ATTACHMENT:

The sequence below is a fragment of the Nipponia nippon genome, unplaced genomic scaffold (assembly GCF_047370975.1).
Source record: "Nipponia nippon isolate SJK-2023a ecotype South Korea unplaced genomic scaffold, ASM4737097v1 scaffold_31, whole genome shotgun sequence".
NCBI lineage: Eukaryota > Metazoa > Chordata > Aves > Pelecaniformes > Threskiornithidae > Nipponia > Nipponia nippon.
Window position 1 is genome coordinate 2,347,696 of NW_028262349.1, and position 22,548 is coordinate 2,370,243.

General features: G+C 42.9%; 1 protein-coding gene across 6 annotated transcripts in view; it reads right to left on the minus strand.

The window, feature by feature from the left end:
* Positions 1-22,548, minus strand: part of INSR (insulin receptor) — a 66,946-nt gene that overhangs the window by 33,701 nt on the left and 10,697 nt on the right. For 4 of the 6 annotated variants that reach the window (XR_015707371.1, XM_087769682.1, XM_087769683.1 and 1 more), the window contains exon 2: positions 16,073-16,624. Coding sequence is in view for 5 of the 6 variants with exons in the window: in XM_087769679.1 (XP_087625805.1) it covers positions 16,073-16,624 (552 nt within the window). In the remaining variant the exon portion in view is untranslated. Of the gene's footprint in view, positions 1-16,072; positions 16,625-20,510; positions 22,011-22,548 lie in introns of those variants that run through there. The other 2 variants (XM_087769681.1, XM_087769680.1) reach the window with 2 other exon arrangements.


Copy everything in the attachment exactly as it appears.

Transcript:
The sequence below is a fragment of the Nipponia nippon genome, unplaced genomic scaffold (assembly GCF_047370975.1).
Source record: "Nipponia nippon isolate SJK-2023a ecotype South Korea unplaced genomic scaffold, ASM4737097v1 scaffold_31, whole genome shotgun sequence".
NCBI lineage: Eukaryota > Metazoa > Chordata > Aves > Pelecaniformes > Threskiornithidae > Nipponia > Nipponia nippon.
Window position 1 is genome coordinate 2,347,696 of NW_028262349.1, and position 22,548 is coordinate 2,370,243.

General features: G+C 42.9%; 1 protein-coding gene across 6 annotated transcripts in view; it reads right to left on the minus strand.

The window, feature by feature from the left end:
* Positions 1-22,548, minus strand: part of INSR (insulin receptor) — a 66,946-nt gene that overhangs the window by 33,701 nt on the left and 10,697 nt on the right. For 4 of the 6 annotated variants that reach the window (XR_015707371.1, XM_087769682.1, XM_087769683.1 and 1 more), the window contains exon 2: positions 16,073-16,624. Coding sequence is in view for 5 of the 6 variants with exons in the window: in XM_087769679.1 (XP_087625805.1) it covers positions 16,073-16,624 (552 nt within the window). In the remaining variant the exon portion in view is untranslated. Of the gene's footprint in view, positions 1-16,072; positions 16,625-20,510; positions 22,011-22,548 lie in introns of those variants that run through there. The other 2 variants (XM_087769681.1, XM_087769680.1) reach the window with 2 other exon arrangements.